FRESH Covid graphs show how infection rates are FALLING in more areas across England than it was at the start of October.
Deputy chief medical officer Jonathan Van Tam showed the hopeful picture of a country which is starting to claw back some ground from the spread of coronavirus.
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Pictures of England for the week up to October 6 show huge parts of the country were overwhelmed by rising cases.
Almost all areas except for the South West had infection rates which were soaring.
But a fresh graph from the week up to October 14 show a very different picture.
Huge parts of England are dotted with light green showing cases have begun to fall.
Professor Van Tam said this evening: "In contrast, the rate of change is more variable and there are more patches of green – indicating a negative rate of change – as there are new patches of dark brown, such as in places like Lincolnshire."
Crucially, areas such as Lancaster turned from a dark brown to a lighter green, showing cases had begun to fall after it was thrown into a Tier 3 lockdown last week.
But the change might not be huge – the shading means the fall in infection rate is between 1 case and 21 cases.
Given the soaring infection rate in Lancashire is 447.9 cases per 100,000, the difference could only be marginal.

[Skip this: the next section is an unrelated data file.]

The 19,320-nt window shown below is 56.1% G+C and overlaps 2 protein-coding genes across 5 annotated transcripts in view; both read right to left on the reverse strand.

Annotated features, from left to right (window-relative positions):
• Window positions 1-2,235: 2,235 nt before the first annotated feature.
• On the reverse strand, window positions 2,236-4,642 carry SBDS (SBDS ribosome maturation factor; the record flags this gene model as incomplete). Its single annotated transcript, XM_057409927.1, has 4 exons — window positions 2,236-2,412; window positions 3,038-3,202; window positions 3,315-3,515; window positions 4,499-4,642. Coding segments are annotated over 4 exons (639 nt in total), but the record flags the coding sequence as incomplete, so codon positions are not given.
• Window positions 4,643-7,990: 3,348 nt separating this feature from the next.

And the graph showing infection rates in different parts of the country show even more parts of England have turned dark purple – the highest band.
It shows the virus is spreading slowly but steadily south, as the Birmingham, which had lower infection rates last week, was swallowed up into the hardest hit areas.
And Professor Van Tam warned the number of coronavirus cases in the most vulnerable 65 and over age bracket had crept up.
He said: "It's pretty stark (cases in older age groups) have increased very markedly.
"And that's not just in the North East and North West, but in the East midland and Yorkshire and Humber as well."
Professor Van Tam said the the low infection rates in parts of the UK justified the Government's refusal to introduce a two week "circuit breaker" lockdown, similar to what has been done in Northern Ireland, Wales and Scotland.
He said: "Pretty much everywhere in England is now heating up to some extent.
"And we are trying to walk a very fine line between getting the virus under control where it is out of control and incurring minimum amount of economic damage in doing so.
"In areas where it is out of control, hard measures are needed.
"Do I think right now it is appropriate to insist on the same level for (areas where the incidence is low)? No, I don't."
Even more Brits will be plunged into a Tier 3 lockdown after Boris Johnson announced Greater Manchester would be given the highest Covid alert level.
It means another 2.3 million people will have to live under tough restrictions.
But Mr Johnson stressed the variable rates of coronavirus back the decision to focus on regional lockdowns.
He said: "Across the world the countries that are waging the mot successful fights against coronavirus are adopting regional and local measures to protect their populations."
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